When a significant transaction lands on the desk of corporate counsel, a decision must be made: Should the work remain exclusively in-house or should the department partner with outside counsel? And, if work will be sent to outside counsel, are there specific tasks related to the transaction that should be handled in-house because it takes advantage of corporate counsel’s knowledge of the business and stakeholders within the company? The 2016 Thomson Reuters Legal Department In-Sourcing and Efficiency Report surveyed more than 400 legal departments to determine how in-house teams make these types of decisions and best divide responsibilities in connection with mergers and acquisitions.
According to the Efficiency Report, corporate counsel consistently turn to outside counsel for M&A work; 53 percent reported they use outside counsel “usually” or “almost always” for M&A work. This is an increase from last year, when 41 percent reported they “usually” or “almost always” rely on outside counsel in connection with M&A work.
Most legal departments (69 percent) anticipate their use of outside counsel for M&A transactions will remain the same in the coming year. Yet about 22 percent plan to increase the amount of M&A work going to outside counsel, and of these, about 81 percent reported the uptick is due to an increased volume of work and company growth. As one attorney explained, it’s “because we plan to acquire more companies in 2016 than in previous years, and we don’t have bandwidth to do all the work in-house.”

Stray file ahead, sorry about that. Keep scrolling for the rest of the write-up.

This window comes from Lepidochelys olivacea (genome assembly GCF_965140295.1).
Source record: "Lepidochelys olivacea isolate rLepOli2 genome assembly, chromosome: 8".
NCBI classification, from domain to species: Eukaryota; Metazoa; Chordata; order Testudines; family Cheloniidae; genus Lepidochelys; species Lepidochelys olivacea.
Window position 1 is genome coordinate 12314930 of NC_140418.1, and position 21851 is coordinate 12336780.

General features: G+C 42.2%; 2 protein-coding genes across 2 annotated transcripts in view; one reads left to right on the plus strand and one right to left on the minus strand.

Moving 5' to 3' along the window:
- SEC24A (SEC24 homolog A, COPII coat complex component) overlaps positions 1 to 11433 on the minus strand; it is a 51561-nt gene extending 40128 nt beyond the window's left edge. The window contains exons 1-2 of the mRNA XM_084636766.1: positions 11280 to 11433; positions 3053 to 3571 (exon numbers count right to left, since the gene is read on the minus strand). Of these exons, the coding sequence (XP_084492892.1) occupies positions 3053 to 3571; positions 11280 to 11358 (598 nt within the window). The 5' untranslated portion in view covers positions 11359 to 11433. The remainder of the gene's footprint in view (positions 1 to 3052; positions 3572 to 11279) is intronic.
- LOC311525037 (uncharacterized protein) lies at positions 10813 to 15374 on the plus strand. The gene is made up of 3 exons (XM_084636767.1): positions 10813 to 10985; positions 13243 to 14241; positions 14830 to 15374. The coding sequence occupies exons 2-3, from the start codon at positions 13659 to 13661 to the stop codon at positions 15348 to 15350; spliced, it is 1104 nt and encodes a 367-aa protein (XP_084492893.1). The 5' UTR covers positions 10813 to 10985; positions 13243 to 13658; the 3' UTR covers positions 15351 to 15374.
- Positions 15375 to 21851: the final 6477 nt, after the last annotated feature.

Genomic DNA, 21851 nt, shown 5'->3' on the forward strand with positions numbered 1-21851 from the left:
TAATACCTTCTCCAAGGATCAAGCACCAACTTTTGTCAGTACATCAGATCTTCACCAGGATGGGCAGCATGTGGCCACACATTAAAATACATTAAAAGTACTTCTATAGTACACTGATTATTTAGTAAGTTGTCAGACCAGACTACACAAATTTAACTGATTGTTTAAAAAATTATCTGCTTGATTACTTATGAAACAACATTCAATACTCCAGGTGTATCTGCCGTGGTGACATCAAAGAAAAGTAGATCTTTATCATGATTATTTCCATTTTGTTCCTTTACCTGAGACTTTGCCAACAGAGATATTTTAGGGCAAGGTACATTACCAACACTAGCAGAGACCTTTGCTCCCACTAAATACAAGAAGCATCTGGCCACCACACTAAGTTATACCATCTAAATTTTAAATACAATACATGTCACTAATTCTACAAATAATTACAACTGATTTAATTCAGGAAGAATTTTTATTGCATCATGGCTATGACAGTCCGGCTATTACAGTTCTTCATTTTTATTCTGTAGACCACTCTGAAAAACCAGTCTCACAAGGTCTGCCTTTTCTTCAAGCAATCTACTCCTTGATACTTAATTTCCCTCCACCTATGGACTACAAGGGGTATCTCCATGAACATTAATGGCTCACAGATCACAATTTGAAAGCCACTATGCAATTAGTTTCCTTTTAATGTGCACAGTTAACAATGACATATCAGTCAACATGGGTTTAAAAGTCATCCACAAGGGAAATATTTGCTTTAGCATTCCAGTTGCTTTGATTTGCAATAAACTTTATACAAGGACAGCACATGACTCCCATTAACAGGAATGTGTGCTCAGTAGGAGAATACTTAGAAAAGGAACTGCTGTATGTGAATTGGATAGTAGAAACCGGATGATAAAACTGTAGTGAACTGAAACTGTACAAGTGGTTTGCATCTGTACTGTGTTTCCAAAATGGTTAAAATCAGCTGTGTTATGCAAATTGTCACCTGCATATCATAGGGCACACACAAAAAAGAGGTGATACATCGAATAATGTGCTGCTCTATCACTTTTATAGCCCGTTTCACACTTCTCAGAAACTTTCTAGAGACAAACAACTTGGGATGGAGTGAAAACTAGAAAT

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Of the 10 percent planning to turn to outside counsel less often for M&A work, half said it was because they anticipate less of this type of work or because they recently finished a large transaction. For some legal departments, it was simply because attorneys were able to keep work in-house. A respondent reasoned: “I don't see any particularly large or complex M&A transactions coming. In-house counsel is perfectly capable of handling most of our M&A work.”
The top tasks handled in-house for M&A transactions included conducting internal due diligence (74 percent), discussing strategy and goals with the deal team (69 percent), and preparing preliminary documents (65 percent). When do in-house teams tend to turn to outside counsel for M&A transactions? Most often, it’s for significant or complex transactions.
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